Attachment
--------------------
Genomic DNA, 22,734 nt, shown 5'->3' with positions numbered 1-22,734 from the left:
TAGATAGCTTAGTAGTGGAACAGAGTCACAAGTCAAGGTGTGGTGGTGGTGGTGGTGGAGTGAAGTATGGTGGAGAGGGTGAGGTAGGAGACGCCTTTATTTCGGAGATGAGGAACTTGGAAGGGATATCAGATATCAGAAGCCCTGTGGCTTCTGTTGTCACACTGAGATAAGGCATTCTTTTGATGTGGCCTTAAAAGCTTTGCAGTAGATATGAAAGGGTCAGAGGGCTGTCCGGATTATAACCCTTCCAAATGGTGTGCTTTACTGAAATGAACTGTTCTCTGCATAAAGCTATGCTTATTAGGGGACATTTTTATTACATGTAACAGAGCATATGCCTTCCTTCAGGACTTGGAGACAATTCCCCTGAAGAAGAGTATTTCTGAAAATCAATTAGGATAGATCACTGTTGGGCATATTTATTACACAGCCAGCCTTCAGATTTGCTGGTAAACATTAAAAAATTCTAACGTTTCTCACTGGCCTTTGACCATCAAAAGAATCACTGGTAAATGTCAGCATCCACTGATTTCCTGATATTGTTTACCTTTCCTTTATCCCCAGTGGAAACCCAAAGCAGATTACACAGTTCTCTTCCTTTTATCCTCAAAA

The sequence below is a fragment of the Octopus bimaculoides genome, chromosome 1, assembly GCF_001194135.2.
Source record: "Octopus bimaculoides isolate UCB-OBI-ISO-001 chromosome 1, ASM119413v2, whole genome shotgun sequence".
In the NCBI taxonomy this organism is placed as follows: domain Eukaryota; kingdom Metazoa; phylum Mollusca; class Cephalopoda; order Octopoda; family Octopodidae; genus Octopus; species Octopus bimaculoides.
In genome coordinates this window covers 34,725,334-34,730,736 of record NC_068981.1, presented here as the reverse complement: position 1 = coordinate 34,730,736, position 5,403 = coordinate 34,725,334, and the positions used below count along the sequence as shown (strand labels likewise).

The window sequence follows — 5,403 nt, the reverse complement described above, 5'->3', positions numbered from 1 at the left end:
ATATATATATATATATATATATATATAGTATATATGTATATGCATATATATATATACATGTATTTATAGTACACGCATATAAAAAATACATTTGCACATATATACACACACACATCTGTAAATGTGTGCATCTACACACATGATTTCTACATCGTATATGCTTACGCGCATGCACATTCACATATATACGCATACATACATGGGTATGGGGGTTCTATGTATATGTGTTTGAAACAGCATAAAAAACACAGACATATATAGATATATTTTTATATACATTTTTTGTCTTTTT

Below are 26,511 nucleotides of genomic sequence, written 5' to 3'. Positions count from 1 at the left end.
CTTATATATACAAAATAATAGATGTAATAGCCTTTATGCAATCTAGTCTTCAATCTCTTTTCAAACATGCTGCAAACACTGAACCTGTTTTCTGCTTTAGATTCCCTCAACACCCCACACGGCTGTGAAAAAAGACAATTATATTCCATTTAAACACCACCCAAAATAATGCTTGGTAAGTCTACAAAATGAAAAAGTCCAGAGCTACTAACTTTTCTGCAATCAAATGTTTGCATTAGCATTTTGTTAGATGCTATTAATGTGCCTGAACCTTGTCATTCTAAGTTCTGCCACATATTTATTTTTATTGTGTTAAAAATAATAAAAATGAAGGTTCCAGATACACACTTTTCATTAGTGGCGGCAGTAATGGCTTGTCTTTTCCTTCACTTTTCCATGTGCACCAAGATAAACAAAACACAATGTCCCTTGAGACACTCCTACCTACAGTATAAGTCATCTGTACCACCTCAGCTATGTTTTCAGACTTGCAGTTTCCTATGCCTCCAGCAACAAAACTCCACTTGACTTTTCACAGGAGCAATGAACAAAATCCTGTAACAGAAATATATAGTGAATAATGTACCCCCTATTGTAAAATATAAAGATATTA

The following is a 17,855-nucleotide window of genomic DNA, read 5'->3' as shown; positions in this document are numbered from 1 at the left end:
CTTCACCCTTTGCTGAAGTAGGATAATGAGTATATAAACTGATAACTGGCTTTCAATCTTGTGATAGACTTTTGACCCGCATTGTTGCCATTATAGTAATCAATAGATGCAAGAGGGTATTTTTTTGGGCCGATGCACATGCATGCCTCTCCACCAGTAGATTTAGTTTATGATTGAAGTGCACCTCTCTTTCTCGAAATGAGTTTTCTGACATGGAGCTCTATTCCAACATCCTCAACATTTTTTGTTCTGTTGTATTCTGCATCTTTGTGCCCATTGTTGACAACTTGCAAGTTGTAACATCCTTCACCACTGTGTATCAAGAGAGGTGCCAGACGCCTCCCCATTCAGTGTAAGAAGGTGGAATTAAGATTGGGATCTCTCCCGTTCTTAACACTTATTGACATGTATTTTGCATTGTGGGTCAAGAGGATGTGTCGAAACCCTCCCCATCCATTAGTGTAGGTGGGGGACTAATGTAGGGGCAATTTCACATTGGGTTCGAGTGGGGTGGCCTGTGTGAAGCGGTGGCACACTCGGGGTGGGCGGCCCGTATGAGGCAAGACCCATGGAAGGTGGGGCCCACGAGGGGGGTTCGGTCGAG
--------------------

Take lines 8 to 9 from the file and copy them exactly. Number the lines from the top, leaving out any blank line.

ATATATATATATATATATATATATATAGTATATATGTATATGCATATATATATATACATGTATTTATAGTACACGCATATAAAAAATACATTTGCACATATATACACACACACATCTGTAAATGTGTGCATCTACACACATGATTTCTACATCGTATATGCTTACGCGCATGCACATTCACATATATACGCATACATACATGGGTATGGGGGTTCTATGTATATGTGTTTGAAACAGCATAAAAAACACAGACATATATAGATATATTTTTATATACATTTTTTGTCTTTTT

Below are 26,511 nucleotides of genomic sequence, written 5' to 3'. Positions count from 1 at the left end.